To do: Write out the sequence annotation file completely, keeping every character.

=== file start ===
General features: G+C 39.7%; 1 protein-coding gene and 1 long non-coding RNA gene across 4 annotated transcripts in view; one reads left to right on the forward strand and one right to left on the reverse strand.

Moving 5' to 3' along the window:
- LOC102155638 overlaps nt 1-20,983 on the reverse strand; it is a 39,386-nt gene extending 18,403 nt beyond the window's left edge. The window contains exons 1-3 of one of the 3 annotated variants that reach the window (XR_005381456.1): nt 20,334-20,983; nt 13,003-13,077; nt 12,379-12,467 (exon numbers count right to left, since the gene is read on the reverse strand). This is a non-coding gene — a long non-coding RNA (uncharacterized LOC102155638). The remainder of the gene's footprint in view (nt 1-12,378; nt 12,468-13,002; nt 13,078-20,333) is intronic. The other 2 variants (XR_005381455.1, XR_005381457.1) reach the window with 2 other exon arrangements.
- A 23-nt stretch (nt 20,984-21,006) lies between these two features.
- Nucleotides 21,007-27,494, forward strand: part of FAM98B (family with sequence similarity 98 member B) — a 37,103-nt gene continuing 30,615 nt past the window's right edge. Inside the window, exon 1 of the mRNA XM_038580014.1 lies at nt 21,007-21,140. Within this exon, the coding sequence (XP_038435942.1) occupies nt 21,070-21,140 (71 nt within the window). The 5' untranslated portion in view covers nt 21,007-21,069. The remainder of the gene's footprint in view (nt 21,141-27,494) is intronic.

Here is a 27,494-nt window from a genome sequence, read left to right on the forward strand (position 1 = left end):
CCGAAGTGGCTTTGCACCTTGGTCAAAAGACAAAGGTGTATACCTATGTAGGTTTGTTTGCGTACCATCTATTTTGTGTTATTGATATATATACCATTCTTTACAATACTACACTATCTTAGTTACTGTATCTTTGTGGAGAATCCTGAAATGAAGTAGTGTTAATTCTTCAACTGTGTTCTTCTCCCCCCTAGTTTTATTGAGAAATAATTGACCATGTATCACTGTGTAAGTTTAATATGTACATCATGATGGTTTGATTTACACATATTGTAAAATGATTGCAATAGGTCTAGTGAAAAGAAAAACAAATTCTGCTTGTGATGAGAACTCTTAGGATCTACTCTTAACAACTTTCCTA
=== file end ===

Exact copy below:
General features: G+C 39.7%; 1 protein-coding gene and 1 long non-coding RNA gene across 4 annotated transcripts in view; one reads left to right on the forward strand and one right to left on the reverse strand.

Moving 5' to 3' along the window:
- LOC102155638 overlaps nt 1-20,983 on the reverse strand; it is a 39,386-nt gene extending 18,403 nt beyond the window's left edge. The window contains exons 1-3 of one of the 3 annotated variants that reach the window (XR_005381456.1): nt 20,334-20,983; nt 13,003-13,077; nt 12,379-12,467 (exon numbers count right to left, since the gene is read on the reverse strand). This is a non-coding gene — a long non-coding RNA (uncharacterized LOC102155638). The remainder of the gene's footprint in view (nt 1-12,378; nt 12,468-13,002; nt 13,078-20,333) is intronic. The other 2 variants (XR_005381455.1, XR_005381457.1) reach the window with 2 other exon arrangements.
- A 23-nt stretch (nt 20,984-21,006) lies between these two features.
- Nucleotides 21,007-27,494, forward strand: part of FAM98B (family with sequence similarity 98 member B) — a 37,103-nt gene continuing 30,615 nt past the window's right edge. Inside the window, exon 1 of the mRNA XM_038580014.1 lies at nt 21,007-21,140. Within this exon, the coding sequence (XP_038435942.1) occupies nt 21,070-21,140 (71 nt within the window). The 5' untranslated portion in view covers nt 21,007-21,069. The remainder of the gene's footprint in view (nt 21,141-27,494) is intronic.

Here is a 27,494-nt window from a genome sequence, read left to right on the forward strand (position 1 = left end):
CCGAAGTGGCTTTGCACCTTGGTCAAAAGACAAAGGTGTATACCTATGTAGGTTTGTTTGCGTACCATCTATTTTGTGTTATTGATATATATACCATTCTTTACAATACTACACTATCTTAGTTACTGTATCTTTGTGGAGAATCCTGAAATGAAGTAGTGTTAATTCTTCAACTGTGTTCTTCTCCCCCCTAGTTTTATTGAGAAATAATTGACCATGTATCACTGTGTAAGTTTAATATGTACATCATGATGGTTTGATTTACACATATTGTAAAATGATTGCAATAGGTCTAGTGAAAAGAAAAACAAATTCTGCTTGTGATGAGAACTCTTAGGATCTACTCTTAACAACTTTCCTA